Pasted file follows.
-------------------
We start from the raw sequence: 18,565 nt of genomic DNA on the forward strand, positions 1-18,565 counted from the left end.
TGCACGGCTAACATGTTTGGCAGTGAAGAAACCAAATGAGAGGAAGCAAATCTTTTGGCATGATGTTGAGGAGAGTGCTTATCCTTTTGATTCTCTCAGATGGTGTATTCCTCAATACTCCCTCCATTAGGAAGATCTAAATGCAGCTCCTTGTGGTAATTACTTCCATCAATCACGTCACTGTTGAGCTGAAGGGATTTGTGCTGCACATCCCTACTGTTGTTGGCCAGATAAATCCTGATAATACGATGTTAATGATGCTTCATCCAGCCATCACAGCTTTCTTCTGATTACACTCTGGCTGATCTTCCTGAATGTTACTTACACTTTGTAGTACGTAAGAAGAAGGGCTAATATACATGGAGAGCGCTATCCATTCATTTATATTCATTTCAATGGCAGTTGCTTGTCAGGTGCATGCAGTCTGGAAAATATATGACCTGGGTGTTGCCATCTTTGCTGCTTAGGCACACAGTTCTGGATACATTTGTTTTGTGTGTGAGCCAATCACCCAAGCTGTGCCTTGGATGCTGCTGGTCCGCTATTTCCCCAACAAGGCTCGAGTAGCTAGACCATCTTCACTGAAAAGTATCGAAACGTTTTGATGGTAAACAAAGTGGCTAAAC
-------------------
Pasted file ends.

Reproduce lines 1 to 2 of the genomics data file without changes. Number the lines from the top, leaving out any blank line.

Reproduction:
We start from the raw sequence: 18,565 nt of genomic DNA on the forward strand, positions 1-18,565 counted from the left end.
TGCACGGCTAACATGTTTGGCAGTGAAGAAACCAAATGAGAGGAAGCAAATCTTTTGGCATGATGTTGAGGAGAGTGCTTATCCTTTTGATTCTCTCAGATGGTGTATTCCTCAATACTCCCTCCATTAGGAAGATCTAAATGCAGCTCCTTGTGGTAATTACTTCCATCAATCACGTCACTGTTGAGCTGAAGGGATTTGTGCTGCACATCCCTACTGTTGTTGGCCAGATAAATCCTGATAATACGATGTTAATGATGCTTCATCCAGCCATCACAGCTTTCTTCTGATTACACTCTGGCTGATCTTCCTGAATGTTACTTACACTTTGTAGTACGTAAGAAGAAGGGCTAATATACATGGAGAGCGCTATCCATTCATTTATATTCATTTCAATGGCAGTTGCTTGTCAGGTGCATGCAGTCTGGAAAATATATGACCTGGGTGTTGCCATCTTTGCTGCTTAGGCACACAGTTCTGGATACATTTGTTTTGTGTGTGAGCCAATCACCCAAGCTGTGCCTTGGATGCTGCTGGTCCGCTATTTCCCCAACAAGGCTCGAGTAGCTAGACCATCTTCACTGAAAAGTATCGAAACGTTTTGATGGTAAACAAAGTGGCTAAAC